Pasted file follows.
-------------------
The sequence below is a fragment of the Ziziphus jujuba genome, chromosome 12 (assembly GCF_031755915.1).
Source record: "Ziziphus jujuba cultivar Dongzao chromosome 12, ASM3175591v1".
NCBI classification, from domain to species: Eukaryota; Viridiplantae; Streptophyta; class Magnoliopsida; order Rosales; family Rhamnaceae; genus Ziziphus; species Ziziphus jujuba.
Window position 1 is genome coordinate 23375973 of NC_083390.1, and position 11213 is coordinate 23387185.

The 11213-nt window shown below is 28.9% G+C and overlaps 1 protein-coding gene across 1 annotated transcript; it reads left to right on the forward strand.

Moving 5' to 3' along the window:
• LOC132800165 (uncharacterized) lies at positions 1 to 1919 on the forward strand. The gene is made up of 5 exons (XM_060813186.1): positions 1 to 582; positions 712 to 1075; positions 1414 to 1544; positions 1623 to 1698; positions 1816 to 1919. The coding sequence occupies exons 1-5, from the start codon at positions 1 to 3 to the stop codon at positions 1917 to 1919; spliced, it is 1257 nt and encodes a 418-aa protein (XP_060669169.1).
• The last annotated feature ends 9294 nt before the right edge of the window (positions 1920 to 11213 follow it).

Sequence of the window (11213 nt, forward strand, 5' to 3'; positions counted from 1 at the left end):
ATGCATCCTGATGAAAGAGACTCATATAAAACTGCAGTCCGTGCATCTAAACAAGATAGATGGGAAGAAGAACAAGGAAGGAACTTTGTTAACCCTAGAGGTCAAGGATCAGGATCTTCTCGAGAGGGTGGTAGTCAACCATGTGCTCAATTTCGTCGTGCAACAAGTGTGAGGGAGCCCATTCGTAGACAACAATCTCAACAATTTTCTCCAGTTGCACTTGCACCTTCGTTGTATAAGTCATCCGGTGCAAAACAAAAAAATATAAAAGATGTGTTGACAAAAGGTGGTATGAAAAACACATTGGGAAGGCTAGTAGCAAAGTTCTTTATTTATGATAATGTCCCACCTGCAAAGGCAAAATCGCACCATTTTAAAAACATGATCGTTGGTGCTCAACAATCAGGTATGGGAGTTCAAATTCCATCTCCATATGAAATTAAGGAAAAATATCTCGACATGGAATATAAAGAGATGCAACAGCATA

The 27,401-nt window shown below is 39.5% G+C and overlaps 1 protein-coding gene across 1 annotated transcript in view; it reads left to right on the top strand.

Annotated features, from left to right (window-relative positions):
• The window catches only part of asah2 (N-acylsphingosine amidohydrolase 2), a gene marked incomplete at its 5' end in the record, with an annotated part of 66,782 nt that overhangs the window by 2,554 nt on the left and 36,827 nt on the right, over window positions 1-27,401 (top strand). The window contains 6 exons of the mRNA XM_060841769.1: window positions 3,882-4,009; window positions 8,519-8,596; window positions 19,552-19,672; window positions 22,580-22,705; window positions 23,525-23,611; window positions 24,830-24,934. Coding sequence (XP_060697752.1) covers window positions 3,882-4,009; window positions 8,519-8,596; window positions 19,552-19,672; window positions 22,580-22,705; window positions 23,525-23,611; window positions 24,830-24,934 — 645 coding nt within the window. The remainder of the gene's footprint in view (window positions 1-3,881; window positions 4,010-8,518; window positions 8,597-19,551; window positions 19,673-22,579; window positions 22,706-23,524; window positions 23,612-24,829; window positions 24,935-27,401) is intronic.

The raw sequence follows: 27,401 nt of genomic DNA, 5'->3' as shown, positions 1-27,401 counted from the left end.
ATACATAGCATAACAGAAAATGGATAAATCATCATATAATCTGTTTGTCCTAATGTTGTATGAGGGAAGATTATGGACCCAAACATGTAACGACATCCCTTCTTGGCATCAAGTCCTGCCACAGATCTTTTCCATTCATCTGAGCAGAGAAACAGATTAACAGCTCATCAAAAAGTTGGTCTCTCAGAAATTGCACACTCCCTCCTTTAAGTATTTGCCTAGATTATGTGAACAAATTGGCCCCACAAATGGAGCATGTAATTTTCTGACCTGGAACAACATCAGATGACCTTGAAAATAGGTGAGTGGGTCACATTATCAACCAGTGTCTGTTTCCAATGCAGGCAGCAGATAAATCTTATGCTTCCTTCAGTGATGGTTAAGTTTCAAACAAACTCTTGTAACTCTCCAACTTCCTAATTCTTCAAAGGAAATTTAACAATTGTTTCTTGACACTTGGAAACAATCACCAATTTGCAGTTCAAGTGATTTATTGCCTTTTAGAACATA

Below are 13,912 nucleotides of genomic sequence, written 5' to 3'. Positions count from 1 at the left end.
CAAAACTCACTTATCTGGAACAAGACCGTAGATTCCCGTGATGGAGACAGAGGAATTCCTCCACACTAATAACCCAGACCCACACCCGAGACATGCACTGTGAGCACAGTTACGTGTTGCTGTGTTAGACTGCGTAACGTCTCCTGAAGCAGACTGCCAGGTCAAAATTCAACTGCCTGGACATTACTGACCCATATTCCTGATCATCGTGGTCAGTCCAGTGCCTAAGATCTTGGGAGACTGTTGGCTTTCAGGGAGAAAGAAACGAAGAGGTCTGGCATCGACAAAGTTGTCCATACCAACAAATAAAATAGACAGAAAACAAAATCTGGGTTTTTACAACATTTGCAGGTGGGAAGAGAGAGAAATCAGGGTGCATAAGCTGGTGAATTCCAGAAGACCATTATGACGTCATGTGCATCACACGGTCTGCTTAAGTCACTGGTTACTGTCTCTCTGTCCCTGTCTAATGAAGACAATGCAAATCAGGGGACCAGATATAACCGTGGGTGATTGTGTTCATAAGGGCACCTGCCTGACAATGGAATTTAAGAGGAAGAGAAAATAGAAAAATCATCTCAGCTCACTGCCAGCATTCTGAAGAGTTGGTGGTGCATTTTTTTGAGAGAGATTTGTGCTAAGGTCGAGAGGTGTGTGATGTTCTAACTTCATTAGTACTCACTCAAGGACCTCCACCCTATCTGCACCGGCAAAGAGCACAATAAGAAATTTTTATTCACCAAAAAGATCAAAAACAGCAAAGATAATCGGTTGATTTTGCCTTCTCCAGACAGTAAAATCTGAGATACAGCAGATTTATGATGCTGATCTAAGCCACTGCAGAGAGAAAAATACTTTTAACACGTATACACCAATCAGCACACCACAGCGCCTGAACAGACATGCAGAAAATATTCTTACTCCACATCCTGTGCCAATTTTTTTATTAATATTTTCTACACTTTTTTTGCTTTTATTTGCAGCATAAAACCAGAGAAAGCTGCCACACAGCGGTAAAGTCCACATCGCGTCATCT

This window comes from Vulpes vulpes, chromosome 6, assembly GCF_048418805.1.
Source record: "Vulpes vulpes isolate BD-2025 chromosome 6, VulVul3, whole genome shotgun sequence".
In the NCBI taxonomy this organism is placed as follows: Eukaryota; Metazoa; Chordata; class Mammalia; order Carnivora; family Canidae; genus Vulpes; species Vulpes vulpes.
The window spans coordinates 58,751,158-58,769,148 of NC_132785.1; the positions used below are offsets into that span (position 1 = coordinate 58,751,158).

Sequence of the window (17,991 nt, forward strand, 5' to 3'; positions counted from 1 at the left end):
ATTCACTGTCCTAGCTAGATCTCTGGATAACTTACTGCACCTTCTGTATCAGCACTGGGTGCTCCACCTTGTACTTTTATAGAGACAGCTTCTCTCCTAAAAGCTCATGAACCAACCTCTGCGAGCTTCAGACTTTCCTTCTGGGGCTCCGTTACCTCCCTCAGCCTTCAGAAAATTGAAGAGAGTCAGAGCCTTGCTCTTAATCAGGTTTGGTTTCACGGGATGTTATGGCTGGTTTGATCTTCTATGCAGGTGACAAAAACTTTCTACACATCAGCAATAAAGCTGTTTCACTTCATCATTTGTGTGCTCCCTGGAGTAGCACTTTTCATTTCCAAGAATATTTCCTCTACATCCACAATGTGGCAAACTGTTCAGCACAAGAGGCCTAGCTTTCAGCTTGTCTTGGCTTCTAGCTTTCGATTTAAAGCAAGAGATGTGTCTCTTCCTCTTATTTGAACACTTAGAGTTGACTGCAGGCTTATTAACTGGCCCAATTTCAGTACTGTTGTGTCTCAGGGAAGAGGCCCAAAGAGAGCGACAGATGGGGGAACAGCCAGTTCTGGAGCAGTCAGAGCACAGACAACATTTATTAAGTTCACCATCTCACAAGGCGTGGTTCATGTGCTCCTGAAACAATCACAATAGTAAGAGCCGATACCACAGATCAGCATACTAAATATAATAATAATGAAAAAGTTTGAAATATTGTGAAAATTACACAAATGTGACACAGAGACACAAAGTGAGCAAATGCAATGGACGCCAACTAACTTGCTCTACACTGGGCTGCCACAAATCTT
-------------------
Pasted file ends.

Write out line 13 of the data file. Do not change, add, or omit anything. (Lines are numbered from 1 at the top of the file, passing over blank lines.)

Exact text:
• The window catches only part of asah2 (N-acylsphingosine amidohydrolase 2), a gene marked incomplete at its 5' end in the record, with an annotated part of 66,782 nt that overhangs the window by 2,554 nt on the left and 36,827 nt on the right, over window positions 1-27,401 (top strand). The window contains 6 exons of the mRNA XM_060841769.1: window positions 3,882-4,009; window positions 8,519-8,596; window positions 19,552-19,672; window positions 22,580-22,705; window positions 23,525-23,611; window positions 24,830-24,934. Coding sequence (XP_060697752.1) covers window positions 3,882-4,009; window positions 8,519-8,596; window positions 19,552-19,672; window positions 22,580-22,705; window positions 23,525-23,611; window positions 24,830-24,934 — 645 coding nt within the window. The remainder of the gene's footprint in view (window positions 1-3,881; window positions 4,010-8,518; window positions 8,597-19,551; window positions 19,673-22,579; window positions 22,706-23,524; window positions 23,612-24,829; window positions 24,935-27,401) is intronic.